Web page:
By LANCE DUNCAN
KYLE — The city council in Kyle voted last month to annex nearly six square miles to its city limits in a final reading on the matter last month.
However, the city did not bring in one area, known on the annexation map as Area 13, located west of downtown. The area includes The Winfield Inn, which has been vociferous in its opposition to being brought into the city.
The council voted, 6-1, to approve the annexations minus Area 13, with only Councilmember Michelle Lopez in opposition. Lopez said the area “is the one tract we should annex,” due, in part, to its proximity to the location of a new Kyle Public Library. Lopez added that the area should have been included in order for the city to carry out its comprehensive plan.
Discussion about Area 13 centered on the question of whether it should be annexed. Winfield Inn representatives have complained for months that annexation into the city, with its 10 p.m. noise ordinance, would adversely affect the Inn’s wedding reception business, as such parties often go past 11 p.m.
Councilmember David Wilson said that “there is diversity in the area,” and pointed out that there is raw land used for hunting and farming as well as residential areas. Wilson added that the neighborhood, which was de-annexed from the city years ago, should always have been part of the city. However, he said that he is sensitive to the Winfield Inn’s interests.
“This is a difficult one,” he said, and adding that it is significant that the Winfield Inn does not border Kyle.
Councilmember Lucy Johnson suggested subtracting only the Winfield Inn tract from the annexation.
City Manager Tom Mattis said the Winfield Inn representatives have requested protection against development next door because of noise possibly ruining their business. He said that the Inn was asking the city for help, but doesn’t want to be part of the city.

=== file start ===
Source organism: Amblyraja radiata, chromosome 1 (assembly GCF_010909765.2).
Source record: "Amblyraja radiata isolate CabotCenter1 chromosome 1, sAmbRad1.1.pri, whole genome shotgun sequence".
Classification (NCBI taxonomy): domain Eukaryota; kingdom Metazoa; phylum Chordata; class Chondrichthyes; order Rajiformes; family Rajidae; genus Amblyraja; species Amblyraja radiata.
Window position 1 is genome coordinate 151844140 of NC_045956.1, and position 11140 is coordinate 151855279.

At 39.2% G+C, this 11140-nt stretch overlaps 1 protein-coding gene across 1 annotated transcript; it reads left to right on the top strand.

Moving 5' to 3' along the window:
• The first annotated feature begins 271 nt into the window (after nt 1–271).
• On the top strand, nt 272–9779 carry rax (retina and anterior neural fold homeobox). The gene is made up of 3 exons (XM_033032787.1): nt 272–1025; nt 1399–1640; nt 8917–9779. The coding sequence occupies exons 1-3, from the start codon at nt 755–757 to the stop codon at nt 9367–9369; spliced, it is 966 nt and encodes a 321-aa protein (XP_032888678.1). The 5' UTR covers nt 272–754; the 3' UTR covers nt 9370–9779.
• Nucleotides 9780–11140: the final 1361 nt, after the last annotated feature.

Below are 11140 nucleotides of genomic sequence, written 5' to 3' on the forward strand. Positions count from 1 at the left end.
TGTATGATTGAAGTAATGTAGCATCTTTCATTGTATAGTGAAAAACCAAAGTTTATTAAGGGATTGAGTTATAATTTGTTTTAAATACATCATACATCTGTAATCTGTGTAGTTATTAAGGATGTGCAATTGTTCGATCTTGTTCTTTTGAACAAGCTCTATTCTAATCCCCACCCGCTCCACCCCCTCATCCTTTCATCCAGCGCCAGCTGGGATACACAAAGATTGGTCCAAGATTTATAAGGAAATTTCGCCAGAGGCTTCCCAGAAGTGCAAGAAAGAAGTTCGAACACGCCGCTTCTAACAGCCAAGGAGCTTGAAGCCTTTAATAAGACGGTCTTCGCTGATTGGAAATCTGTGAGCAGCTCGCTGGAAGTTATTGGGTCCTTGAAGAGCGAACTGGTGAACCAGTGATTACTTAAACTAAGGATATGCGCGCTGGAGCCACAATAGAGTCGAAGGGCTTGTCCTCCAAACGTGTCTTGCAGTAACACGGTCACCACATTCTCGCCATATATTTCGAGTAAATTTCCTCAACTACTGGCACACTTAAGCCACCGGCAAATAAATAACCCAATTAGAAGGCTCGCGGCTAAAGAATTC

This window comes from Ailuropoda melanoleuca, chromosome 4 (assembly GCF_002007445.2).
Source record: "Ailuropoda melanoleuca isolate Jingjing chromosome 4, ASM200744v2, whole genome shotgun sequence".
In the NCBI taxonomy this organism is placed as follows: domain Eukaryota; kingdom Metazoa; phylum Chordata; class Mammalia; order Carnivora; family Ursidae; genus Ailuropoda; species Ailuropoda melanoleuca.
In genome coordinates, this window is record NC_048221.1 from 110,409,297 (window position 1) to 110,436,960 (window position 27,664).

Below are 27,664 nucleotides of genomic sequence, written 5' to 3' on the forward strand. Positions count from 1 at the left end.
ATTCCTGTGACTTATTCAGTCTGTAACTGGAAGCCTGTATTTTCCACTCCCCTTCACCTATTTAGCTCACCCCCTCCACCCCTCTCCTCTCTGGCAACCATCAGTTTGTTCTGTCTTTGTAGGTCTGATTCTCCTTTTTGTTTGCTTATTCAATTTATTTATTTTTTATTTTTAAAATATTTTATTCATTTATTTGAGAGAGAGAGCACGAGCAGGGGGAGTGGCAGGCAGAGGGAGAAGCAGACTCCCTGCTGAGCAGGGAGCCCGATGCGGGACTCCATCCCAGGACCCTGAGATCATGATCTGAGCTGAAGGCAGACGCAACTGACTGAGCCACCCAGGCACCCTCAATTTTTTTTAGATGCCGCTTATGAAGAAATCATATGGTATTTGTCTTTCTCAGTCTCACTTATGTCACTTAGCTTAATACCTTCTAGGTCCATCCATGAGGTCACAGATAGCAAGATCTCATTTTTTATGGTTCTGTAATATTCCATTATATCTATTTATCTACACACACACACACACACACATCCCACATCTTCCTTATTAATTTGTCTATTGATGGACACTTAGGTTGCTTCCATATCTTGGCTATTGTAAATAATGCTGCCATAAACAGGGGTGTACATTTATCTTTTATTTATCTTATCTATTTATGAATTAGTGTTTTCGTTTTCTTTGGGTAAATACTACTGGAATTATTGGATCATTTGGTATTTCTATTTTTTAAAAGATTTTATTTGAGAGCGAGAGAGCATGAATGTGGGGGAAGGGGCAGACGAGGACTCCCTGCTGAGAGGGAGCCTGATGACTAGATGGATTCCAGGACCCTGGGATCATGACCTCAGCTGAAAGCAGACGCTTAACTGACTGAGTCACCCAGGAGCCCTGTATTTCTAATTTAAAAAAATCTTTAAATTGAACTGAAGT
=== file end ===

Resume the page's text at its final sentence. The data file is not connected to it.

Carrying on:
Mattis said that staff has worked on the annexation project for a year, and that the Winfield Inn knew about it as far back as November 2008. He said that the owners of the Inn would never meet with city staff.
“This annexation will not have an adverse effect on existing use of property,” he said.
Mattis also said that the owners of the Winfield made things “extremely difficult” by communicating with the city council but not with staff.
“We’ve taken the same approach with every other property owner, and staff has done all that we could,” Mattis said. “We made every effort to reach out.”
Gonzales said the county hasn’t done improvements in the Winfield Inn area, and that Kyle citizens paid for road improvements, with all of the planning being done by the city. He said he was not for cutting out one or two tracts because of emails or visits, and that for the city to not have done planning in this area of town would have been irresponsible.
Winfield Inn attorney Ivan Freidman told the council that his client had experienced miscommunications with the city staff. Freidman tentatively consented to the agreement proposed by the city.
“We think it will work, but we think it may not work in the future,” he said.
Mattis gave a presentation answering some questions from the previous annexation readings. Mattis said that the staff’s estimate of road maintenance costs was $49,709 for the five miles of new roads being incorporated into the city. The estimated increase in property taxes from the annexations is $77,750. Mattis said the increase would more than cover the expense of the new roads.
Mattis also said that the annexation of Dacy Lane would have no impact on the current partnership between the city and the county regarding improvements to that road.
Speaking about the annexations in general, Gonzales said that “obviously this is for development, not a tax grab.”
Said Gonzalez, “The county can’t oversee development the way the city can.”
Gonzales said that the city has taken charge of road planning in recent years, and that the county does not start road projects on their own. He also said that the city is not trying to infringe on development or property rights, but simply wants to make sure that development is safe.Email | Print